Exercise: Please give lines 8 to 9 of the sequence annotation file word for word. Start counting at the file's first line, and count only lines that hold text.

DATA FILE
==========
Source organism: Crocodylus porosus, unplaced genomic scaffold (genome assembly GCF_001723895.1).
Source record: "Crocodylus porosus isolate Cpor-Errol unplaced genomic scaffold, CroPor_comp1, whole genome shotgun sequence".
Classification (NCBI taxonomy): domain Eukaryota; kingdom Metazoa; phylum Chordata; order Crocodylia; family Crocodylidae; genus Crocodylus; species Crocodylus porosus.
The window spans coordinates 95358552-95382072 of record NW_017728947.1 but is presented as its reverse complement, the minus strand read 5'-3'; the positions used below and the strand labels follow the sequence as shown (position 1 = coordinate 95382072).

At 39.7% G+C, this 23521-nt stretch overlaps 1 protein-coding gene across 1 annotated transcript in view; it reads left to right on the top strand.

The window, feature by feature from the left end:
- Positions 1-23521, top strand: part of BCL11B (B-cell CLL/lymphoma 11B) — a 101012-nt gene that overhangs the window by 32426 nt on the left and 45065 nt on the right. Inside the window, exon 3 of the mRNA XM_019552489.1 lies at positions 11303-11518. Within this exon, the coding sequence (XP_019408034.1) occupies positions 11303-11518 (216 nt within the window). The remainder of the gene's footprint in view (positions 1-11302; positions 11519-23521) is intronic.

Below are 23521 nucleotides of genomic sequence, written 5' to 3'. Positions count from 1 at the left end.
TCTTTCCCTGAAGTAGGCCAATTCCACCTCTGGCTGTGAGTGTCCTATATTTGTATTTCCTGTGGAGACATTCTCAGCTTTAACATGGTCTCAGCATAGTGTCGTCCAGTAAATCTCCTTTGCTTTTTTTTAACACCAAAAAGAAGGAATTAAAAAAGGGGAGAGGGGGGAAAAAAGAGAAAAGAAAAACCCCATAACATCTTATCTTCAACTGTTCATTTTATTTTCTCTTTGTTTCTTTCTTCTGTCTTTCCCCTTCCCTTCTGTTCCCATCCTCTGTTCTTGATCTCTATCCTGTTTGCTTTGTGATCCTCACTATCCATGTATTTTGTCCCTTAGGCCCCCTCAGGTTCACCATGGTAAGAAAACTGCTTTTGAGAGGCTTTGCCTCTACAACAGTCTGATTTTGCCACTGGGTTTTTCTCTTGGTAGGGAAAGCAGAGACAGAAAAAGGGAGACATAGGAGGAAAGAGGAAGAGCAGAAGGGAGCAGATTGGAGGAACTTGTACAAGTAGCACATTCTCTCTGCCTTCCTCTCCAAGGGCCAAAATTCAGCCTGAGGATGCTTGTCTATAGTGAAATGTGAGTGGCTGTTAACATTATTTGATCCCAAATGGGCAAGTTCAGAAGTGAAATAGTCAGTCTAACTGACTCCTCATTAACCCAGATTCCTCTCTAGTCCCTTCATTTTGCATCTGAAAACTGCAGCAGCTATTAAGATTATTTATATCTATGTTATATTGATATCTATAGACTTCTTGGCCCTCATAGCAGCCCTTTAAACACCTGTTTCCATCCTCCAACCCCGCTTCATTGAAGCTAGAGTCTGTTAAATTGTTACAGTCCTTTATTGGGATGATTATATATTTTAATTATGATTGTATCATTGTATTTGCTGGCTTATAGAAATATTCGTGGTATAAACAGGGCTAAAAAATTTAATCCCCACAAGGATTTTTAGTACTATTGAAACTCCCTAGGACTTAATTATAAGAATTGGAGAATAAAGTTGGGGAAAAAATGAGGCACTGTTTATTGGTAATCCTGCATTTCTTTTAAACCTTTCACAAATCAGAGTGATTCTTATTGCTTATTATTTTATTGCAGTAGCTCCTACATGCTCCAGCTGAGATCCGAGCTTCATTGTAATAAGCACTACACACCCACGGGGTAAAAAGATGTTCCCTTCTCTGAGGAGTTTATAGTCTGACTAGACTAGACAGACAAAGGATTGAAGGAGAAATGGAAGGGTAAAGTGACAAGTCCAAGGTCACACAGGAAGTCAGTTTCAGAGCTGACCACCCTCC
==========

Below are 23521 nucleotides of genomic sequence, written 5' to 3'. Positions count from 1 at the left end.
TCTTTCCCTGAAGTAGGCCAATTCCACCTCTGGCTGTGAGTGTCCTATATTTGTATTTCCTGTGGAGACATTCTCAGCTTTAACATGGTCTCAGCATAGTGTCGTCCAGTAAATCTCCTTTGCTTTTTTTTAACACCAAAAAGAAGGAATTAAAAAAGGGGAGAGGGGGGAAAAAAGAGAAAAGAAAAACCCCATAACATCTTATCTTCAACTGTTCATTTTATTTTCTCTTTGTTTCTTTCTTCTGTCTTTCCCCTTCCCTTCTGTTCCCATCCTCTGTTCTTGATCTCTATCCTGTTTGCTTTGTGATCCTCACTATCCATGTATTTTGTCCCTTAGGCCCCCTCAGGTTCACCATGGTAAGAAAACTGCTTTTGAGAGGCTTTGCCTCTACAACAGTCTGATTTTGCCACTGGGTTTTTCTCTTGGTAGGGAAAGCAGAGACAGAAAAAGGGAGACATAGGAGGAAAGAGGAAGAGCAGAAGGGAGCAGATTGGAGGAACTTGTACAAGTAGCACATTCTCTCTGCCTTCCTCTCCAAGGGCCAAAATTCAGCCTGAGGATGCTTGTCTATAGTGAAATGTGAGTGGCTGTTAACATTATTTGATCCCAAATGGGCAAGTTCAGAAGTGAAATAGTCAGTCTAACTGACTCCTCATTAACCCAGATTCCTCTCTAGTCCCTTCATTTTGCATCTGAAAACTGCAGCAGCTATTAAGATTATTTATATCTATGTTATATTGATATCTATAGACTTCTTGGCCCTCATAGCAGCCCTTTAAACACCTGTTTCCATCCTCCAACCCCGCTTCATTGAAGCTAGAGTCTGTTAAATTGTTACAGTCCTTTATTGGGATGATTATATATTTTAATTATGATTGTATCATTGTATTTGCTGGCTTATAGAAATATTCGTGGTATAAACAGGGCTAAAAAATTTAATCCCCACAAGGATTTTTAGTACTATTGAAACTCCCTAGGACTTAATTATAAGAATTGGAGAATAAAGTTGGGGAAAAAATGAGGCACTGTTTATTGGTAATCCTGCATTTCTTTTAAACCTTTCACAAATCAGAGTGATTCTTATTGCTTATTATTTTATTGCAGTAGCTCCTACATGCTCCAGCTGAGATCCGAGCTTCATTGTAATAAGCACTACACACCCACGGGGTAAAAAGATGTTCCCTTCTCTGAGGAGTTTATAGTCTGACTAGACTAGACAGACAAAGGATTGAAGGAGAAATGGAAGGGTAAAGTGACAAGTCCAAGGTCACACAGGAAGTCAGTTTCAGAGCTGACCACCCTCC